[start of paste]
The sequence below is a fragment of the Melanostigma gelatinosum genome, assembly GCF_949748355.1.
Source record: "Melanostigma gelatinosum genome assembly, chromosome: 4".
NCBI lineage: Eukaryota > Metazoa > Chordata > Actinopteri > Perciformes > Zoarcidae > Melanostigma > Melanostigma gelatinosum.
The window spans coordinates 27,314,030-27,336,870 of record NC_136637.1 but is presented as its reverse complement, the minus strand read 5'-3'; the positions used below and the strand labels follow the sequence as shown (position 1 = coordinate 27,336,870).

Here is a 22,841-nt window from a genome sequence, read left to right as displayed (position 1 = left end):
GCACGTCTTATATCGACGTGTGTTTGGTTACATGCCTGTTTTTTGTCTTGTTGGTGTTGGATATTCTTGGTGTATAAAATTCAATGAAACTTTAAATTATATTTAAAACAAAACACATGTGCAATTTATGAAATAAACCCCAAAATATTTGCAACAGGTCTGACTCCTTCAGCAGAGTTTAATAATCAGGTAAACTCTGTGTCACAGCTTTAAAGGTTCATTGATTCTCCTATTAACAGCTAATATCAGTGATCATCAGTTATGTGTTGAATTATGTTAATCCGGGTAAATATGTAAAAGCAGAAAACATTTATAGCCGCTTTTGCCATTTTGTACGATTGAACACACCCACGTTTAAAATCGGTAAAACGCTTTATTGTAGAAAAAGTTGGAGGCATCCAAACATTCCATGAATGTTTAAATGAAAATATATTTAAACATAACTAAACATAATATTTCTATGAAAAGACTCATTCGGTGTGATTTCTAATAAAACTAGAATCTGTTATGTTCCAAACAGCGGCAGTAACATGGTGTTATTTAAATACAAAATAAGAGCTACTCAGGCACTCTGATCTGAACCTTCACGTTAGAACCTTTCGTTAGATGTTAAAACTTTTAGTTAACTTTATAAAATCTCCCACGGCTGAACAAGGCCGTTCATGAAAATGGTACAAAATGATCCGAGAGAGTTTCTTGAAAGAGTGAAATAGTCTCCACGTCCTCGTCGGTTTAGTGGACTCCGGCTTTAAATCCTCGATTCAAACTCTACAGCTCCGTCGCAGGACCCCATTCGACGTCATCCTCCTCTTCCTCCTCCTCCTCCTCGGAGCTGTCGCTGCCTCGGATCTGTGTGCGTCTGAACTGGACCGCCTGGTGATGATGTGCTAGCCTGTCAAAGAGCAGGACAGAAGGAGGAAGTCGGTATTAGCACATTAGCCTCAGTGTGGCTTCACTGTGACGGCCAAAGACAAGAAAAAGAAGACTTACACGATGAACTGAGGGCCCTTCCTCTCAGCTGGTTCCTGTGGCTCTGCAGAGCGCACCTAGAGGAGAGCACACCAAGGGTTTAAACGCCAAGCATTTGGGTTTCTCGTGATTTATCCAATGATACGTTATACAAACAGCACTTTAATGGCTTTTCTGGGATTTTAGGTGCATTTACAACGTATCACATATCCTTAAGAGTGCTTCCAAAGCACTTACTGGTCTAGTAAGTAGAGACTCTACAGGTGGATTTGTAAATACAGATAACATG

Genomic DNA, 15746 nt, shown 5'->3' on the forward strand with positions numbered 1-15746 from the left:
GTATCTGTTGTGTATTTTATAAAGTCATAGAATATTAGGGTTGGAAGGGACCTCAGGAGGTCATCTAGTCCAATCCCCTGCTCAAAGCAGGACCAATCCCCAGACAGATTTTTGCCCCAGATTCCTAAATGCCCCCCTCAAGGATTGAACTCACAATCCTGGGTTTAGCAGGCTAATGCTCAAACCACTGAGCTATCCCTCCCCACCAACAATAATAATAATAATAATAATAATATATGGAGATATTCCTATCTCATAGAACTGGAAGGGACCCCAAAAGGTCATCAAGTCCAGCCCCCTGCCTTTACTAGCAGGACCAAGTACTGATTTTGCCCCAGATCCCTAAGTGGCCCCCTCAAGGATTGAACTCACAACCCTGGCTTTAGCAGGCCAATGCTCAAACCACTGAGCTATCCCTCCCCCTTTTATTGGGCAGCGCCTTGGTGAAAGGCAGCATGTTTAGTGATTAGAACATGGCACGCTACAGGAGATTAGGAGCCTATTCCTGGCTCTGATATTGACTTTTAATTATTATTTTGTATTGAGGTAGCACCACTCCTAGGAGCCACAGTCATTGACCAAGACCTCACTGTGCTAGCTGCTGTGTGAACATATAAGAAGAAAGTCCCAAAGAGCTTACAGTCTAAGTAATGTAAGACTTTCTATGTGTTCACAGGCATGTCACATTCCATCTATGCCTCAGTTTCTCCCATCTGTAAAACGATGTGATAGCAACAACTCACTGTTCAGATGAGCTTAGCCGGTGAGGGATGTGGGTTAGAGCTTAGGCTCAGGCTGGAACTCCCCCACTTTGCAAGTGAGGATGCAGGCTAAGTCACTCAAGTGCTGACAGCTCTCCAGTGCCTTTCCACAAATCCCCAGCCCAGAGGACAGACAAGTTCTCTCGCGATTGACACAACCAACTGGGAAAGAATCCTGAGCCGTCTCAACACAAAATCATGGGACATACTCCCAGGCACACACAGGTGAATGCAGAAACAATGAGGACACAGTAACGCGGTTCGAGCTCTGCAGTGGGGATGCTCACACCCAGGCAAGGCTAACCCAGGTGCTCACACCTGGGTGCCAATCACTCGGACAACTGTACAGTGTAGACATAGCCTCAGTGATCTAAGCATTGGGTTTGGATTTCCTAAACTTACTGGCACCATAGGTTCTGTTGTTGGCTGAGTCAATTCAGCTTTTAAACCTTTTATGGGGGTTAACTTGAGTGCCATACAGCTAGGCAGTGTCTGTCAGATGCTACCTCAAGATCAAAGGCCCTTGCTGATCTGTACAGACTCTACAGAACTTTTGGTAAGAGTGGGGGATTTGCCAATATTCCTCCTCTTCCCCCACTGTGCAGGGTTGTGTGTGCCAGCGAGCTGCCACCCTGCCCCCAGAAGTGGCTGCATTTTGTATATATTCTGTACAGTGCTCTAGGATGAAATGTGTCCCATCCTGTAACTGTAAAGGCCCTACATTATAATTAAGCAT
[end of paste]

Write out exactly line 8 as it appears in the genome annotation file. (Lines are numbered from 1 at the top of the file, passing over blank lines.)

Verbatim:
GTATCTGTTGTGTATTTTATAAAGTCATAGAATATTAGGGTTGGAAGGGACCTCAGGAGGTCATCTAGTCCAATCCCCTGCTCAAAGCAGGACCAATCCCCAGACAGATTTTTGCCCCAGATTCCTAAATGCCCCCCTCAAGGATTGAACTCACAATCCTGGGTTTAGCAGGCTAATGCTCAAACCACTGAGCTATCCCTCCCCACCAACAATAATAATAATAATAATAATAATATATGGAGATATTCCTATCTCATAGAACTGGAAGGGACCCCAAAAGGTCATCAAGTCCAGCCCCCTGCCTTTACTAGCAGGACCAAGTACTGATTTTGCCCCAGATCCCTAAGTGGCCCCCTCAAGGATTGAACTCACAACCCTGGCTTTAGCAGGCCAATGCTCAAACCACTGAGCTATCCCTCCCCCTTTTATTGGGCAGCGCCTTGGTGAAAGGCAGCATGTTTAGTGATTAGAACATGGCACGCTACAGGAGATTAGGAGCCTATTCCTGGCTCTGATATTGACTTTTAATTATTATTTTGTATTGAGGTAGCACCACTCCTAGGAGCCACAGTCATTGACCAAGACCTCACTGTGCTAGCTGCTGTGTGAACATATAAGAAGAAAGTCCCAAAGAGCTTACAGTCTAAGTAATGTAAGACTTTCTATGTGTTCACAGGCATGTCACATTCCATCTATGCCTCAGTTTCTCCCATCTGTAAAACGATGTGATAGCAACAACTCACTGTTCAGATGAGCTTAGCCGGTGAGGGATGTGGGTTAGAGCTTAGGCTCAGGCTGGAACTCCCCCACTTTGCAAGTGAGGATGCAGGCTAAGTCACTCAAGTGCTGACAGCTCTCCAGTGCCTTTCCACAAATCCCCAGCCCAGAGGACAGACAAGTTCTCTCGCGATTGACACAACCAACTGGGAAAGAATCCTGAGCCGTCTCAACACAAAATCATGGGACATACTCCCAGGCACACACAGGTGAATGCAGAAACAATGAGGACACAGTAACGCGGTTCGAGCTCTGCAGTGGGGATGCTCACACCCAGGCAAGGCTAACCCAGGTGCTCACACCTGGGTGCCAATCACTCGGACAACTGTACAGTGTAGACATAGCCTCAGTGATCTAAGCATTGGGTTTGGATTTCCTAAACTTACTGGCACCATAGGTTCTGTTGTTGGCTGAGTCAATTCAGCTTTTAAACCTTTTATGGGGGTTAACTTGAGTGCCATACAGCTAGGCAGTGTCTGTCAGATGCTACCTCAAGATCAAAGGCCCTTGCTGATCTGTACAGACTCTACAGAACTTTTGGTAAGAGTGGGGGATTTGCCAATATTCCTCCTCTTCCCCCACTGTGCAGGGTTGTGTGTGCCAGCGAGCTGCCACCCTGCCCCCAGAAGTGGCTGCATTTTGTATATATTCTGTACAGTGCTCTAGGATGAAATGTGTCCCATCCTGTAACTGTAAAGGCCCTACATTATAATTAAGCAT